The show reached over two million viewers succeeding in improving farming practices amongst youth engaged in agriculture. Various studies on the show revealed the following key insights:
- Farmer interest in improved farm profitability through budgeting
- Improved agribusiness record keeping can improve production
- Mobile internet devices are a good platform for reaching youth
- Television as a scalable platform for mass campaigns .
4. Connecting farmers to high value markets promotes increase in productivity and income
FtMA’s core mandate is to unlock access to both input and output markets for smallholder farmers. In partnership with SibeSonke, FtMA has piloted an application that makes operations at local warehouses easier and faster, revealing the following insights:
- Transparent information flows reduce unpredictability
- Reduced costs through improved logistics management
- Driving access to financial services
- Digital extension services improving productivity.
5. Farmer-centric research promotes early product adoption and active use
The core focus of FCL is farmers. FCL also has the aim of driving service provider understanding of the SHF segment of the market. AFA’s support to Halotel and FINCA in the piloting and roll-out of Haloyako, a savings product targeting bottom-of-the-pyramid customers ranging from User Experience research to improve on product acceptability and uptake, to data analytics to drive active customer use, showed that:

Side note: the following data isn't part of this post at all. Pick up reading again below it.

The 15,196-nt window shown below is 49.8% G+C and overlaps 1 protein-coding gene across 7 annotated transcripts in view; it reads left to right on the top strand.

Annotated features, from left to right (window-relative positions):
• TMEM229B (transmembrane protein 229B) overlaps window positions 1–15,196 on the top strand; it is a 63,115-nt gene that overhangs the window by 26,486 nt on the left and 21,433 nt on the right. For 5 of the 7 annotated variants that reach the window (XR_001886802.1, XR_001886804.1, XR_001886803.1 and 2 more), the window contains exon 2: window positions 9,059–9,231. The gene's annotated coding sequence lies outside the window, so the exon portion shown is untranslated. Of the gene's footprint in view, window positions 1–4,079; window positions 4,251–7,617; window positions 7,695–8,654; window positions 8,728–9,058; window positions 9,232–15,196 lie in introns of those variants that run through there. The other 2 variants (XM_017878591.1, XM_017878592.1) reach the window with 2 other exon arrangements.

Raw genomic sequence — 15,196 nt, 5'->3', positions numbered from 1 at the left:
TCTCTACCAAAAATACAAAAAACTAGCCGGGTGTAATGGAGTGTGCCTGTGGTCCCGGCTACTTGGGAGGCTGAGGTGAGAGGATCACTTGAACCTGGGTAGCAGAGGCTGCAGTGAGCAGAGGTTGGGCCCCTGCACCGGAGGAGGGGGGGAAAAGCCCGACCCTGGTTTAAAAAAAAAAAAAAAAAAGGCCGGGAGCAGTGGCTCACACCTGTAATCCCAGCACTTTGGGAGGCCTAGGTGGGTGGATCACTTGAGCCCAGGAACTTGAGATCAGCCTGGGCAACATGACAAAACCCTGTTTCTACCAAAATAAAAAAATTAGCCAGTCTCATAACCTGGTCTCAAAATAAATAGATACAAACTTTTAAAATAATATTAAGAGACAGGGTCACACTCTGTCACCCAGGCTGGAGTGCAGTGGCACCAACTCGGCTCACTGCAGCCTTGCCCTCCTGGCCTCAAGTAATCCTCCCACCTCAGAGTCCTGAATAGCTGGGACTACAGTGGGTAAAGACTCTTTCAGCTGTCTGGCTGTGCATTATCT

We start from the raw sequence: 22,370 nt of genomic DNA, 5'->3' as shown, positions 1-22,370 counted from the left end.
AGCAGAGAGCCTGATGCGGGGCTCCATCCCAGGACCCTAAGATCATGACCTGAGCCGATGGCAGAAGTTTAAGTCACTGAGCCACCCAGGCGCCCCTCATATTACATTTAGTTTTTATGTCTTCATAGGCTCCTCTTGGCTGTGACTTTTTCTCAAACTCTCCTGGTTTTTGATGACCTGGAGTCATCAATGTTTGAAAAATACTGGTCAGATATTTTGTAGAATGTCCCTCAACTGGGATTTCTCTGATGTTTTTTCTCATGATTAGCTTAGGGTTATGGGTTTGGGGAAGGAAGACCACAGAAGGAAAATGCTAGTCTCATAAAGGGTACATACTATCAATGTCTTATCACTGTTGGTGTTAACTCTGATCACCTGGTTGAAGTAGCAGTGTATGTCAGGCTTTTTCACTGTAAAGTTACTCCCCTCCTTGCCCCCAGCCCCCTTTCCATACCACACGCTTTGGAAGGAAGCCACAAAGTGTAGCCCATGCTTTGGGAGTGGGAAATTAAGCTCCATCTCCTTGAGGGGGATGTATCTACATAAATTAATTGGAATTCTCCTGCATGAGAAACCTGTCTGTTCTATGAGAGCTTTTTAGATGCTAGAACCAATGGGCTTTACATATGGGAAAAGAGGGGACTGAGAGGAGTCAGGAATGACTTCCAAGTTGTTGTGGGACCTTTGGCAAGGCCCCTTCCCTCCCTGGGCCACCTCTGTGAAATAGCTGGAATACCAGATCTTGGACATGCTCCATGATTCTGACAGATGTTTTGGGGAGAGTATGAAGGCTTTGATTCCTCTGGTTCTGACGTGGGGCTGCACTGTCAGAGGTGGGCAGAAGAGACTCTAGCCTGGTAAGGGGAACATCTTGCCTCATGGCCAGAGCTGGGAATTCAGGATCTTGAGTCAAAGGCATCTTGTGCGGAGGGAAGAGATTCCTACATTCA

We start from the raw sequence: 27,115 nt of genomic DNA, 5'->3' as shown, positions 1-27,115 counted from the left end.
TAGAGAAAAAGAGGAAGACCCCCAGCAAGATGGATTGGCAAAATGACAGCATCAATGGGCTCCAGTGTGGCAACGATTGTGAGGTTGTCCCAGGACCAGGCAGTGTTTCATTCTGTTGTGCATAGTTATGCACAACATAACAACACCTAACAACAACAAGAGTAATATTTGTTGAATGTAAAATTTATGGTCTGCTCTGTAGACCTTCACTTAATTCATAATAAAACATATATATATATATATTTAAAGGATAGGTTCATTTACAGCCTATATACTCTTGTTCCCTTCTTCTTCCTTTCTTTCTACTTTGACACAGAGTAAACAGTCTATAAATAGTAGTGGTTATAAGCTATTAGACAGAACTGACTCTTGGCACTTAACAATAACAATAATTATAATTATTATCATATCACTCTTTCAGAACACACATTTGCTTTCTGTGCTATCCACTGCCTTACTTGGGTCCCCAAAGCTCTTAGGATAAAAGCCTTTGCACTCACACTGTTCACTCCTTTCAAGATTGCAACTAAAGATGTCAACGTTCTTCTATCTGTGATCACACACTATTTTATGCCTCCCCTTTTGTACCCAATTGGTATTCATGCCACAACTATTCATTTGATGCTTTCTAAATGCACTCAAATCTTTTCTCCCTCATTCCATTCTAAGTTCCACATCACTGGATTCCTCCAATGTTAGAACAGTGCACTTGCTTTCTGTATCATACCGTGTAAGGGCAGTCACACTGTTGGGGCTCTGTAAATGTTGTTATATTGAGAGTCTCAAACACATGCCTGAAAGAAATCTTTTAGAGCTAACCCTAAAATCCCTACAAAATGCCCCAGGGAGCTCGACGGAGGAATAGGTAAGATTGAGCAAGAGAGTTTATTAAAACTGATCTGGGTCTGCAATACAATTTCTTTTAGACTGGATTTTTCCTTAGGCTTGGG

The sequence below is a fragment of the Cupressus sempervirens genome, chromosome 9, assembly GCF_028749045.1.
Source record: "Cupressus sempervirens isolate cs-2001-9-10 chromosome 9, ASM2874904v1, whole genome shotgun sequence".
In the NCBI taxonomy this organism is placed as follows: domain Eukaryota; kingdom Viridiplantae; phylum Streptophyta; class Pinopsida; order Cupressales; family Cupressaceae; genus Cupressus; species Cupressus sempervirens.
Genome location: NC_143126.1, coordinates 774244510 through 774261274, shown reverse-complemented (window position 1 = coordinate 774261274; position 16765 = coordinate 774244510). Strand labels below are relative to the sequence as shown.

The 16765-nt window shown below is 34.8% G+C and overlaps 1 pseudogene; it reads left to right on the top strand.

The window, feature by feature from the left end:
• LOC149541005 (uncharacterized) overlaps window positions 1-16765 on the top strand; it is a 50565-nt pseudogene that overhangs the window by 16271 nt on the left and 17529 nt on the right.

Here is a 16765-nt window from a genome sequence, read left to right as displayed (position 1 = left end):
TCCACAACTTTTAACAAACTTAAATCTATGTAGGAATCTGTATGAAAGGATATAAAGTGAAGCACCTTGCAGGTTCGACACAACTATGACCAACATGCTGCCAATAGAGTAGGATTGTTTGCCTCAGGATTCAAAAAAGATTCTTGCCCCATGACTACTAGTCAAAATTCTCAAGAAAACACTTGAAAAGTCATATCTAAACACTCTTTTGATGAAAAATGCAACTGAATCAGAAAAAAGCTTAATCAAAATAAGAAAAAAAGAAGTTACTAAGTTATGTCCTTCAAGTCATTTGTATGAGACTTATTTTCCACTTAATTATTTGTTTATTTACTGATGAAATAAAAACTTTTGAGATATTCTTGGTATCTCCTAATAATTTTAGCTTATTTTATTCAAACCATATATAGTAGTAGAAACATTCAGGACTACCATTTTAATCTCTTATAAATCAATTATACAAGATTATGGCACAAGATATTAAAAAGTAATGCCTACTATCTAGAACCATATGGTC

- Community-level influencers are key to adoption
- Agent network strength crucial to success
- There is benefit in targeting under-represented user groups such as farmers by age group, gender and region;
- Timely communications matter.
6. Farmer-centric research promotes early product adoption and active use
Finally, at the AFA-led Reverse Hackathon, 14 farmers from across Kenya tested 12 platforms aimed at smallholder farmers. It was the first time that many service providers were witnessing direct interactions between their product and the targeted end-user. The exercise was able to reveal that:
- No one size fits all
- Clearly state value proposition at first encounter
- Incentivize behavior change
- Digital solutions still require a physical touch point
- Customer-focus ensures credibility
- SHF are concerned about data privacy and protection.
Farmer capability building plays a crucial role for both farmers and service providers alike. The return to investing in FCL tools depends on the partner and type of engagement. With the advancement of digital tools and methods, the application of FCL is becoming increasingly agile, appropriately speaking to the needs identified. AFA is exploring emerging trends in delivery of education content on smallholder farmers with the intention driving productivity for the farmer by driving the uptake of client-centric digital financial solutions. In this next phase, AFA will also be establishing research to develop proof points for the Return of Investment in FCL. FCL simultaneously broadens the service providers’ knowledge regarding the needs, attitudes, behavioral patterns and archetypes of the smallholder farmer. FCL is thus two different sides of the same coin.